We're using a Drupal module (CiviNorth) which hooks into Drupal's cron execution and updates civicrm's records' custom fields.

This has been failing due to the API calls not returning those custom fields.

Enabling the "CiviCRM: access all custom data" for anonymous users appears to make it work, but I'm hesitant to turn it on since I don't know if there's any security implications.

Note: We are not using ACLs in civi though we used to. All have been disabled for a while.

Why would the API return a result for an anonymous user but refuse to show custom fields specifically?

There may be more than one things going on here. I can't tell if this is a bug relating to ACLs or just general confusion with the code.

Can anyone recreate? Any Drupal cron job that fetches custom fields would do.

2 Answers 2


You need to turn on "Access all custom data" for anonymous users for a lot of very popular features (e.g. custom fields for anonymous users in profiles and webform_civicrm) to work. Someone else can contradict me, but I'm reasonably certain this has no impact on security unless a) anonymous users also have access to contact records, or b) you have custom field sets whose access should be restricted via ACL.

I'm sure there's a way to allow access to custom fields to anonymous users via ACL, but that often strikes me as overkill.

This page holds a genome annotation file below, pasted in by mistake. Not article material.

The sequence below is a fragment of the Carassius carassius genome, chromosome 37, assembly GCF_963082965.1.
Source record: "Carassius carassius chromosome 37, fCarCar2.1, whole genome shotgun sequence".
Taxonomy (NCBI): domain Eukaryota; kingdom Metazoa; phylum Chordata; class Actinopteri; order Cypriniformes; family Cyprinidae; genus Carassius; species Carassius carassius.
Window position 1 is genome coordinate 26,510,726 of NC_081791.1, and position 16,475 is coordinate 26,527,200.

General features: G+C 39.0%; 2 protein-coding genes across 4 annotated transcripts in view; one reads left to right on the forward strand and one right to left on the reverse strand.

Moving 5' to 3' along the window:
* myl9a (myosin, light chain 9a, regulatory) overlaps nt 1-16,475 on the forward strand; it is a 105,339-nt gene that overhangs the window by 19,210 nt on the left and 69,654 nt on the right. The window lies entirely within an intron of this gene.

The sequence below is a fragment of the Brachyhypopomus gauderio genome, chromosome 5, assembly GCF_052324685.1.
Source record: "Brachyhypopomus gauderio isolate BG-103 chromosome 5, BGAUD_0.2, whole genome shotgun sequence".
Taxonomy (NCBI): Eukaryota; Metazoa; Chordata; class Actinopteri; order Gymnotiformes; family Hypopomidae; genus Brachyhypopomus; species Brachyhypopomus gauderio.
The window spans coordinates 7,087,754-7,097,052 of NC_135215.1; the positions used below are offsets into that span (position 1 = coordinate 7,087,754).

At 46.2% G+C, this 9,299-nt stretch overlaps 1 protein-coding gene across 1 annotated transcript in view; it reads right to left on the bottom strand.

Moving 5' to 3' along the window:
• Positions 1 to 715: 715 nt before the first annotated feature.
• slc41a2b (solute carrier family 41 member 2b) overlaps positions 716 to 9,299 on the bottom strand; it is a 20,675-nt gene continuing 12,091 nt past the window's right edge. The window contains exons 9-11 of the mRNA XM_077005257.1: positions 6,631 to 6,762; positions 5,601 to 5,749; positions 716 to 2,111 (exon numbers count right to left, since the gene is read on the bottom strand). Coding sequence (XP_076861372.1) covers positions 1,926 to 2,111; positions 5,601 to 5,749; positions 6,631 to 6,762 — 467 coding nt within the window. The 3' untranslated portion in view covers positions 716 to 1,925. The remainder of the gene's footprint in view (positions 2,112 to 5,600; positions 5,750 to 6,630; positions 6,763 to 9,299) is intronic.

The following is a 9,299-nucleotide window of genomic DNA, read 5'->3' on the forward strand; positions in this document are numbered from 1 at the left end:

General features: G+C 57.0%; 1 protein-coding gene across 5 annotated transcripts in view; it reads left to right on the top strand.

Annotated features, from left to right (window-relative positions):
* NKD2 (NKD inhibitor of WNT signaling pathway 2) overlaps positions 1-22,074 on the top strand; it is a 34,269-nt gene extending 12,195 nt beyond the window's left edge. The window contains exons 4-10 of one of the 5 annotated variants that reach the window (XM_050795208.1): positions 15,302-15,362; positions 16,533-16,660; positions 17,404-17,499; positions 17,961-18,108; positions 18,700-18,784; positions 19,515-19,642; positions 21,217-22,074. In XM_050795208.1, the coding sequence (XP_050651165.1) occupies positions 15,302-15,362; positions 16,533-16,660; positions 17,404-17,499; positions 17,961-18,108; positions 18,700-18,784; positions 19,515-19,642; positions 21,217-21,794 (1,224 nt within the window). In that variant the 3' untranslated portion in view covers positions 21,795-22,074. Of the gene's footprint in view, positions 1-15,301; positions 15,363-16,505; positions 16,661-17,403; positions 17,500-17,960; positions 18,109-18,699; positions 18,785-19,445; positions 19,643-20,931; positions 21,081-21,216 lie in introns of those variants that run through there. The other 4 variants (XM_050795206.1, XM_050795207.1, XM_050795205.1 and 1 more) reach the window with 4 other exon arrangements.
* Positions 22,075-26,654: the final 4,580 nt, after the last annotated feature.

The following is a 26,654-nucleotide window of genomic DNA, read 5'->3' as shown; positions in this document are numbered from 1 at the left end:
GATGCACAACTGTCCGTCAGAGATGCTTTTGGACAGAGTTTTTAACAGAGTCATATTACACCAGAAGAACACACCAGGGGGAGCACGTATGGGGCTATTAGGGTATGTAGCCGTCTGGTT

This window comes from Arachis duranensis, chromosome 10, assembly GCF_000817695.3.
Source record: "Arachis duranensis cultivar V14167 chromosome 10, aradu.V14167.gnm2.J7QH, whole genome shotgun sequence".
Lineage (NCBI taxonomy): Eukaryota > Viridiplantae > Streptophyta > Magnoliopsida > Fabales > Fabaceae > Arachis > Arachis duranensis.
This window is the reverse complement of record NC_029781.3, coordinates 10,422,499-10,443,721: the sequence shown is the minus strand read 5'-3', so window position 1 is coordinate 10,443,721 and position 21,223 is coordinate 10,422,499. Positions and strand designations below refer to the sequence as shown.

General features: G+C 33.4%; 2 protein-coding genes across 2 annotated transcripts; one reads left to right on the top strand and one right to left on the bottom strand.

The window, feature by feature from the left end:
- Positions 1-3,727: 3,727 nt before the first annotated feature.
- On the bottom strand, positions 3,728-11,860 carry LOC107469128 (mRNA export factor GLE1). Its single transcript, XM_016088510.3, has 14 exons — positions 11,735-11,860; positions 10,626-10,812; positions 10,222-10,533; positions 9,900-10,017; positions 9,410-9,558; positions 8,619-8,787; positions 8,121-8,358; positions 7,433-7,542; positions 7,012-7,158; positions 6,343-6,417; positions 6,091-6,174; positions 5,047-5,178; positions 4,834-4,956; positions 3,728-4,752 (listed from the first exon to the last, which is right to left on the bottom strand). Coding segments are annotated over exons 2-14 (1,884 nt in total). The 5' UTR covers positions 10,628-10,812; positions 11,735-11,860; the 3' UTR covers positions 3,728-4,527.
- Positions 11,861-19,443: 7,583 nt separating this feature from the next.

• Thanks, John. That was kind of my feeling as well but I'm not 100% comfortable with just trusting that it's fine.
    – sdragnev
    Commented Jan 25, 2016 at 15:51

Drupal cron tasks run as the anonymous user per default. Generally the anonymous user won't have much in the way of CiviCRM permissions, so to execute CiviCRM tasks from within Drupal cron, you'll need to switch users in your module's hook_cron() method.

Here's Drupal's documentation on safely impersonating another user. If you swap in a $user object which has permission, your CiviCRM data access should function. Restore the default $user and session data when done to prevent unexpected consequences :)

For Drupal 7, and using user 1 as the user to run CiviCRM tasks as (you might prefer to use a dedicated CiviCRM cron user).

global $user;
$original_user = $user;
$old_state = drupal_save_session();
$user = user_load(1);

// Take your action here where you pretend to be the user with UID = 1 (typically the admin user on a site)
// If your code fails, it's not a problem because the session will not be saved
$user = $original_user;

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